LinkedIn is topical, some refer to it as Facebook for business and it is growing daily. What started off as a recruitment tool is now free for all, literally. Here is one way not to invite people on LinkedIn; it’s to do with random connections. And this weeks top tip is a guide to LinkedIn etiquette.
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Why do you connect on LinkedIn?
Last week I responded to a connection request on LinkedIn. It was from someone who I had met at a networking event. They hadn’t offered me their card yet they had asked for mine. When I asked what they were going to do with it they told me they would contact me when they had some business for me. I thought that would be nice.
When I got the connection request I accepted and asked if there was any particular reason for connecting. There was no reply, so rather than miss an opportunity I gave them a call. When I mentioned the connection request they told me that they had someone that “does LinkedIn” for them so had no idea they had contacted me. I was a little surprised and asked how it was working for them. They said they didn’t know because they didn’t know anything about LinkedIn. It made me wonder how many other people are wandering about on LinkedIn. What drives you to connect with someone?
Why does this happen?
As soon as there are new ways of generating business our predatory instincts kick in. We learn how to keep this instinct in check yet it’s part of evolution. There are lot’s of people telling you that you will generate leads “up there”. There are many interested in how they can use the latest “thing” to make their life easier or generate profits. Learning new things can also have the opposite affect. It makes life harder when learning yet the dividends can be immense once the new skills are working for you.
With 60,000,000 users LinkedIn is going nowhere. Facebook is here to stay, topping 500 million members. Yet how many people have taken the time to learn about either in any detail? How many have learned about them in great detail? How many people generate income because of these platforms? How many people generate worthwhile profits? I’m afraid the answers to these questions are ever decreasing numbers.
Is there an alternative?
We have the opportunity to learn about things rather than get involved in strange behaviour or arguments (discussions often end that way “up here”). Yet what percentage of us do? Probably a smaller number than those in the previous paragraph.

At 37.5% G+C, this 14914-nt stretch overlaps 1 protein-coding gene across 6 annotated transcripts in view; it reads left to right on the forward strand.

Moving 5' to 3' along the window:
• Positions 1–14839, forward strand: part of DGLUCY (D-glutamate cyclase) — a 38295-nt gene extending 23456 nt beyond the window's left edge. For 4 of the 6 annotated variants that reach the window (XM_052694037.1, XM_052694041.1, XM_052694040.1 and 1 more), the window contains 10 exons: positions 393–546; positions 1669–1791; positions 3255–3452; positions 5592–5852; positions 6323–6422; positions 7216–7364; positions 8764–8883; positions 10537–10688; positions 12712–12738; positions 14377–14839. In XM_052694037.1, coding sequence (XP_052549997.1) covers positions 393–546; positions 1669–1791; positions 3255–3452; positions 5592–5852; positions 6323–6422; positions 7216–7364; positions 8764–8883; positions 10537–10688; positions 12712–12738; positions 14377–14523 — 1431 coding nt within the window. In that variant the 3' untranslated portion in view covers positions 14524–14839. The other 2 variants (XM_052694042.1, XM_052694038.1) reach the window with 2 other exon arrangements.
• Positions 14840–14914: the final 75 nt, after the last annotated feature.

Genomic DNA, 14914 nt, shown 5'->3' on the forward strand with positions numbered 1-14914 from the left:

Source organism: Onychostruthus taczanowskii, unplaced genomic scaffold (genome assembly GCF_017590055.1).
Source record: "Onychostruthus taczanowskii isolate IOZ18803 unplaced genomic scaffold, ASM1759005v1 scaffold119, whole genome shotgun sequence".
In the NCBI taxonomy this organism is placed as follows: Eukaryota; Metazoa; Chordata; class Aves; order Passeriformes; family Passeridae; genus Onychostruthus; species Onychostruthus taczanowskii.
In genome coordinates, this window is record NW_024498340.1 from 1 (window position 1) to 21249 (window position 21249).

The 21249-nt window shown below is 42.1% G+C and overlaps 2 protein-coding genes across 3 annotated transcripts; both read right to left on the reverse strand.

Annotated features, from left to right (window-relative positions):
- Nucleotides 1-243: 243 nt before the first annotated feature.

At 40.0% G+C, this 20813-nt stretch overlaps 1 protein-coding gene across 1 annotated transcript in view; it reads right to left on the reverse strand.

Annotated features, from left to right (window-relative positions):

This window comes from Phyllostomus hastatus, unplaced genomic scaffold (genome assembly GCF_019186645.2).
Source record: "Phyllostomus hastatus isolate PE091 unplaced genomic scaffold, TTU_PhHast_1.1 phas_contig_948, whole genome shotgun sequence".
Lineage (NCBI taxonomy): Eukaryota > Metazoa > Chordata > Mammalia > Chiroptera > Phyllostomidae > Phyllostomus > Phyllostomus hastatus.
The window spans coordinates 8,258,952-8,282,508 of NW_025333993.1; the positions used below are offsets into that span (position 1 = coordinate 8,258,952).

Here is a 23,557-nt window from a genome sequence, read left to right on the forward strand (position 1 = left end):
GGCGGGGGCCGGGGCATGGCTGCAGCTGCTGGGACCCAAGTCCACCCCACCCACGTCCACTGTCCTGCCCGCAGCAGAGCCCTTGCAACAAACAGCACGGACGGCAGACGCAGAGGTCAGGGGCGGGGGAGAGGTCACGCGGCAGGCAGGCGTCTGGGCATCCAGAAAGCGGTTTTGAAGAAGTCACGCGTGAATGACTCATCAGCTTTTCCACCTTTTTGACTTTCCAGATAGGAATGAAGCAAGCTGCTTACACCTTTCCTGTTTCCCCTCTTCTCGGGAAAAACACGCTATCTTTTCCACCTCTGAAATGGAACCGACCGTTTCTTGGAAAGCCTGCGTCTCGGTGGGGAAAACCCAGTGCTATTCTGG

You might be surprised to learn that I do not offer a LinkedIn course or have a LinkedIn book. I simply repeat the strategy that works best for me offline in online environments. Yet the fact that you’re reading this is probably because I went on a course and devoured a LinkedIn book. I’m not saying I know all about LinkedIn yet I can tell when people don’t.
Rather than cut them adrift it’s best to point them in the direction of various LinkedIn experts in the UK or elsewhere, they need to tell me where they’re stuck before I can judge who is most appropriate. I enjoy helping others progress. Meanwhile, those that want to know more can use Amazon or LinkedIn to search for a book. The ones I read are listed on my Amazon application on my profile. I learned how to use this on a course
Wrap up: What image are you presenting on LinkedIn? Don’t waste time in an environment until you’ve decided what results you want from it. Take a peek at what others are doing, ask some experts, read some posts, white papers or books. Then you are ready to get the results you deserve.
Top Tip: Keep your contacts open on LinkedIn. Having them closed will give people the impression that you are closed. If you are going to do that you may as well not join. Theories about people poaching your clients are unfounded. And here’s the link to help you understand how getting into an argument online is not going to help you one little bit http://bit.ly/bgIX3p
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